If your desires are in conflict with each other, be creative in a compromise. For example, if one of you wants to have sex in public but the other doesn’t, consider somewhere semi-public (as long as you both eagerly agree).
If you are presenting your partner with an idea that is new to them, be respectful and patient. Give them time to consider it fully before making a decision.
Be creative with foreplay. It can start after your last orgasm and go for an hour, a week, a month, or even a year.
Be aware that what people want, what they need and what works for them can evolve and change overtime. Just because what you are doing turned your partner on one year ago doesn’t mean that it still will today.
Only in the movies do two partners orgasm at the exact same time with the exact same intensity. Every individual’s wants are different and can change every time you have sex. As a general rule, everyone involved is having sex to get something out of it, so make sure that every attempt is made for all involved to leave feeling good (as long as you are still within your boundaries).
Keep it Exciting
Do something for your partner that you know they will truly appreciate. Whether it means getting up early to drive them to work, doing the washing or baking them treats, it’s often the little favours that say the most.
Don’t be afraid to show physical affection, at least every once in a while. Loving relationships can feed off of the little gestures like kissing, hugging, and touching.
Do the unexpected. It’s the thought that counts, so putting in a little effort can deliver huge returns.
Give them some space. Everyone needs their own privacy and some freedom, so don’t constantly watch everything they do. Everyone hates to be watched, stifled and controlled.
Revive date-night. Going on dates, even if you’ve been in a relationship for years, is still important. In fact, it’s especially important for couples who have been together long enough to grow comfortable.
Do something new and exciting. Doing something that gets your blood flowing and your heart rate up enhances feelings of togetherness between partners.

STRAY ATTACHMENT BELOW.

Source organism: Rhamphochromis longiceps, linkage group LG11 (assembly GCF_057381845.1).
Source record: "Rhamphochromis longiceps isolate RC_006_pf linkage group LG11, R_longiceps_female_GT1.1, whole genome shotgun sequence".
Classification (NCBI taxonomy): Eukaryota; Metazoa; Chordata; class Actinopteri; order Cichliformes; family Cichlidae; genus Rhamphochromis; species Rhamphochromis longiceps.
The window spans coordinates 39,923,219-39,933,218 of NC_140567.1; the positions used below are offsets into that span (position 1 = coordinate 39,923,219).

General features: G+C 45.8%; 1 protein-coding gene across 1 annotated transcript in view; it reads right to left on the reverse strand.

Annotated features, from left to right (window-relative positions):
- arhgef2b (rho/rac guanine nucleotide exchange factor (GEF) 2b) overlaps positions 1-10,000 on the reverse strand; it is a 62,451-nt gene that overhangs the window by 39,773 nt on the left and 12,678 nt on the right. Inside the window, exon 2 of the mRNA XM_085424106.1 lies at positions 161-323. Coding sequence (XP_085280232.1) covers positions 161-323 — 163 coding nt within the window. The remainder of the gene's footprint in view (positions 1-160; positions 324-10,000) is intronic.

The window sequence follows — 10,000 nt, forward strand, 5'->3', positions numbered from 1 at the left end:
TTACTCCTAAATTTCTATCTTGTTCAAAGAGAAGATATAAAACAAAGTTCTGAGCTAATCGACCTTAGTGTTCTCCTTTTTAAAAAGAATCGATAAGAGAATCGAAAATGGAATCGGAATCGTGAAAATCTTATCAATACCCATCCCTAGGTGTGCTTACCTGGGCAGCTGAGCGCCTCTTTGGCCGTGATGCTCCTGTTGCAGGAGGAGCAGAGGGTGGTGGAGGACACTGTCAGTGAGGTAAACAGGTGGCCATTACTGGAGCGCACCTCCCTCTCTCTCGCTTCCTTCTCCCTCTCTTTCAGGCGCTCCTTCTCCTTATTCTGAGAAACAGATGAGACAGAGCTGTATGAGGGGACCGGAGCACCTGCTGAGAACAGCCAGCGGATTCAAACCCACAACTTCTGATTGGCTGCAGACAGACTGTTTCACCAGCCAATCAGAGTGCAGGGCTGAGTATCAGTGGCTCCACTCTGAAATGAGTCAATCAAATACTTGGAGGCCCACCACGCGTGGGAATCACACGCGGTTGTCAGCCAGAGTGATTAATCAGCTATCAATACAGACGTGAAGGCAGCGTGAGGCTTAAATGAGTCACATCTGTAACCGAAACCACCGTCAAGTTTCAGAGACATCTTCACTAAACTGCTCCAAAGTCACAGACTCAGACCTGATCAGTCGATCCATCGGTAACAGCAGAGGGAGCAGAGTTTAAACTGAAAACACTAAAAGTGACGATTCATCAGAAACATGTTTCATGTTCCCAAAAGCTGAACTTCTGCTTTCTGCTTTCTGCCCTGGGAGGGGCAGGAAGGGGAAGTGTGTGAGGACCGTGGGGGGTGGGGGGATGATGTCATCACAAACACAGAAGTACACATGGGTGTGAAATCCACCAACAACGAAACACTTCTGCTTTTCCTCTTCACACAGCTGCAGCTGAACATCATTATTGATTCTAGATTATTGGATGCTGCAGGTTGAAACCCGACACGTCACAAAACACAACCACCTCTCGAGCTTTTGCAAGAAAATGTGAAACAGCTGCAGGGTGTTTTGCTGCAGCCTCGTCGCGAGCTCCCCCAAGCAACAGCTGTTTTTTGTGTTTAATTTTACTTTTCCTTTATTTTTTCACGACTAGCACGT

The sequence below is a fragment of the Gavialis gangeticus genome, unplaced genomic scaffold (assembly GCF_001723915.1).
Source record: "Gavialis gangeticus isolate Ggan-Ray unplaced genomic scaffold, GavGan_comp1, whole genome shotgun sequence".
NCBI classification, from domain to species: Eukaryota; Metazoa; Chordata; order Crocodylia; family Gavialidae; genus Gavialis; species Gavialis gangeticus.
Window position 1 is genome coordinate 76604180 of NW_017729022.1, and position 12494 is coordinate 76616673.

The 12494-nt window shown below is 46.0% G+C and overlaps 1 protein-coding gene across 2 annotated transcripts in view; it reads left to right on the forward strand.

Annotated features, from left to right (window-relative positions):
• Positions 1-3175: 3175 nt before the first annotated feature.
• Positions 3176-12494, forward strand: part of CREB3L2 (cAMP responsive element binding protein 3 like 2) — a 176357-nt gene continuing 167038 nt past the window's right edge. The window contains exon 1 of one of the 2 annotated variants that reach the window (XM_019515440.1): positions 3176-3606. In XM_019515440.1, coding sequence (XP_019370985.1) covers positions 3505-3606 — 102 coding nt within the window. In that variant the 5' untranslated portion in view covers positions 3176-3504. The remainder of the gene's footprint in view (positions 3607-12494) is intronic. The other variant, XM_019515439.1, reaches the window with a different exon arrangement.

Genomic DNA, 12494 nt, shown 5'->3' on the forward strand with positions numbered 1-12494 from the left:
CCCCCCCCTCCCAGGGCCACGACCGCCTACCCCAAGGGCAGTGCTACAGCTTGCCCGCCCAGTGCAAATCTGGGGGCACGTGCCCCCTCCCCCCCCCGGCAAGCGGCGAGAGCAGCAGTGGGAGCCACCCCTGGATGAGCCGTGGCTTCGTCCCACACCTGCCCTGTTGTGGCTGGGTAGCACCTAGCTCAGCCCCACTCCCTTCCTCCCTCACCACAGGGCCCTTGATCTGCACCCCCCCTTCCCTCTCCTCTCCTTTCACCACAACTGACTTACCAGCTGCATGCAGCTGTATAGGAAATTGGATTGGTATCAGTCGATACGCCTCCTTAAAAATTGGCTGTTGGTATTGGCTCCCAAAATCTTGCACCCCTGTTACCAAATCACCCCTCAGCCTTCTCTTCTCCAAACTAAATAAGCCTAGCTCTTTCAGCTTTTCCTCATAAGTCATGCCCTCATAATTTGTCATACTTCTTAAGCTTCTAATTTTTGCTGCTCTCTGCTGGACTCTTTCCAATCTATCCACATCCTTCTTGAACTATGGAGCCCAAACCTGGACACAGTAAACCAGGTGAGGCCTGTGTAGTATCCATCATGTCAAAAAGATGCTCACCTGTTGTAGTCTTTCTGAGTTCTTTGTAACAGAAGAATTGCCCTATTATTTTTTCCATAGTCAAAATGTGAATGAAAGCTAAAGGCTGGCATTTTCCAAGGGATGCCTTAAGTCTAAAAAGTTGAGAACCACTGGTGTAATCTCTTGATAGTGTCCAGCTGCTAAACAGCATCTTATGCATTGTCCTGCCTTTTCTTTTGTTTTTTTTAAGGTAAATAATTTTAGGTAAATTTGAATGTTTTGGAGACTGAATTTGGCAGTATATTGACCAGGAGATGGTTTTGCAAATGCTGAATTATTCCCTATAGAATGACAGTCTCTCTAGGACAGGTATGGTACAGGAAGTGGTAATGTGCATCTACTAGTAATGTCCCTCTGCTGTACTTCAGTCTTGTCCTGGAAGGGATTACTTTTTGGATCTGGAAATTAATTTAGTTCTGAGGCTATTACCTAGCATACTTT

Laugh together. Laughter can be comforting, infectious, an aphrodisiac, and many things in between. Don’t forget to laugh.
Break the routine. If you always eat at the same restaurant, try a new one. If you always have sex in bed, try the kitchen floor or a public place. If you never spend time together, agree to both skip work for a day and go to a theme park instead.
Commit to changing your behaviour. If you notice yourself apologising for the same mistake over and over, it’s a sign you need to make some changes.
Tell your partner that you recognise this mistake keeps happening and you want to train yourself to stop. Request help and ask for them to gently point it out to you when you’re making this mistake again. When they do, don’t get defensive or angry. Instead, thank them for bringing to your attention and reflect on the behaviour and how you could manage it differently in the future.
Review your expectations. Do you see your partner realistically – with both winning qualities and flaws – or as someone you expect to be perfect? If your expectations are so high that no one could live up to them 100% of the time, you’re setting up your relationship for failure. Learn to embrace their differences. You can learn a lot from them and it is important to have your own identities and your own interests.
A solid relationship should be based on mutual respect. If you are constantly trying to pull your partner down with you, this means you don`t respect them enough to want them to be happy. If you are dealing with stress, depression, drug or alcohol abuse, or other issues, don’t pull another person into your problems.
Practice forgiveness. Forgiveness is a decision of letting go of the past and focusing on the present. It’s about taking control of your current situation, and you must offer it to your partner as much as you demand it from them.
Remember who forgiveness really benefits. Forgiving your partner absolves them, but it also frees you from carrying around anger and resentment. Don’t view it as an entirely altruistic act, it’s something you’re doing for both of you. Knowing when to forgive someone and when not to depends on the circumstances. Forgiving someone for forgetting to pick up the dry cleaning is very different to forgiving someone for being violent and abusive. Think about the intent behind their actions, the damage done and how hard they are working to change.
It’s Not Just Them
Being really into someone can feel great, but you can feel that way without losing your individual sense of identity and without a fear of being alone. In other words, once you have found someone you really like and/or when you are in a relationship, don’t lose touch with your own interests, desires, thoughts and feelings.
People who lose themselves in a relationship tend to constantly try to please the other person and stop doing the things they used to enjoy. They often don’t know what they want to do anymore, hate the thought of being alone, are very fearful of rejection, don’t set boundaries and have trouble admitting when there are problems with their relationship. What’s more, doing this can put the relationship at a high risk of turning stale and developing problems.
To avoid this, make sure you regularly:
- Spend time alone
- Spend time with other people, both with and without your partner
- Actively do the things that interest you
- Go periods of time (at least a half or whole day) without texting or calling them
- Ask yourself: ‘What do I want and how do I feel?’